DJ Tips & Tricks: How To Format A USB Drive For CDJ Use

Joey Santos
Read time: 2 mins
Last updated 15 November, 2021

Spinning with CDJs and thumb drives is straightforward: you plug a thumb stick into a CDJ’s USB slot, and you’re all set. But that’s not always the case: sometimes the drive can’t be read by an older CDJ. Maybe you plug it into an XDJ-RX and track waveforms don’t appear as they should. One way to troubleshoot is to make sure you’ve got the USB thumb stick formatted properly using a file system recognised by the CDJ or XDJ.

What’s a file system and why should I care?

A file system is a hard drive’s way of organising data. Formatting it lets you specify what file system you want it to use, and this is dependent on what operating system you’re using. There are lots of file systems out there: some are compatible only with Windows computers, some only with Macs, and some are readable by both Macs and PCs, but can only be written to by either a Mac or a PC. Confused yet?

Here’s a cheat sheet: modern Windows computers use the NTFS or exFAT system, and Macs use the HFS+ (MacOS Extended Journaled) system. Macs can read NTFS thumb drives, but can’t write to them. PCs can’t read or write to HFS+ at all.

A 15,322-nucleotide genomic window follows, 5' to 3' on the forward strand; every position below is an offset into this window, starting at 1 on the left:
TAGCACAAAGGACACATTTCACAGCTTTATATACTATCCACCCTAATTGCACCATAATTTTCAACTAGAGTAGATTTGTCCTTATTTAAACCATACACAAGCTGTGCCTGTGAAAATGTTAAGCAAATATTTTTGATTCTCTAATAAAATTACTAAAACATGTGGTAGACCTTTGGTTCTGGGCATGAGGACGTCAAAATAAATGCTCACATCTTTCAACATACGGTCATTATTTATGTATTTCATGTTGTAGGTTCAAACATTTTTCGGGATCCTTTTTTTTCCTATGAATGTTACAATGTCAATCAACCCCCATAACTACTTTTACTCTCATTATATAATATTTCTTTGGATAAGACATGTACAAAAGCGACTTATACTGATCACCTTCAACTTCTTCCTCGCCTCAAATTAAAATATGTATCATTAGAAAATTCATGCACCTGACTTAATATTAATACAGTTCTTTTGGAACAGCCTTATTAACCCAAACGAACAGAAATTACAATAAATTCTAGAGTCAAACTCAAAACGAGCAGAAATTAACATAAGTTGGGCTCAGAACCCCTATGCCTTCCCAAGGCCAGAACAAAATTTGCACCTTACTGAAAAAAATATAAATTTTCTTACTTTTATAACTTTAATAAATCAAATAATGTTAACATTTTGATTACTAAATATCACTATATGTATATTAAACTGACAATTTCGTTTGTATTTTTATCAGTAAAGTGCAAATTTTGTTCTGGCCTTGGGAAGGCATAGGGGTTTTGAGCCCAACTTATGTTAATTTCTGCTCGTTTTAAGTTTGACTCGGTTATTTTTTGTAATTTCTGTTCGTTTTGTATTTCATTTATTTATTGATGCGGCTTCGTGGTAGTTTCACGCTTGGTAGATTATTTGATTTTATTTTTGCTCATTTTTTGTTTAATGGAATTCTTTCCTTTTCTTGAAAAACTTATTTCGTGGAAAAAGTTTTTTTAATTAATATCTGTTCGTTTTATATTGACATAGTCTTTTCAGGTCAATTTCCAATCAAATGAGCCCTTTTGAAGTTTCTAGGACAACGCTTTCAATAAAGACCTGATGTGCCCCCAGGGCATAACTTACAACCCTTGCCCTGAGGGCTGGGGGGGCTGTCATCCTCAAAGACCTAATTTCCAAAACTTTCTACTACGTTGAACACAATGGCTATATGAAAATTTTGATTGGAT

However, there is one file system that both Macs and PCs can read and write to: FAT32. Pioneer DJ’s CDJ media players are also able to read music files from drives formatted with FAT32 (FAT 16 and HFS+ are also included).

FAT32 works on both Windows PCs and Macs, and it’s one of the file system formats Pioneer DJ recommends when it comes to CDJ and XDJ use. That’s why if you’re going to be spinning with a USB drive, we recommend formatting it to FAT32.

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This ensures read and write compatibility with both Windows and Mac computers, and guarantees compatibility with Pioneer DJ’s CDJs, XDJs as well as other media players including the Denon DJ SC5000 Prime. At the time of this writing, it’s the closest thing we’ve got to a “near-universally compatible” file system.

Sure it has its disadvantages: it’s an older file system, so you can’t add a file larger than 4GB to it. That’s not a problem though if it’s a USB stick for spinning since you probably don’t have a song that’s got a file size that huge. Another disadvantage is if you’re formatting a thumb drive larger than 32GB using a Windows PC, you need to download extra software in order to do the formatting. I show you how to do all of these in the video above.

Read this next: Tips & Tricks: How To Choose A USB Drive For DJing

Have you had any issues spinning with thumb drives and CDJs? What’s been your preferred file system when it comes to thumb drives, and why? Share your thoughts below.

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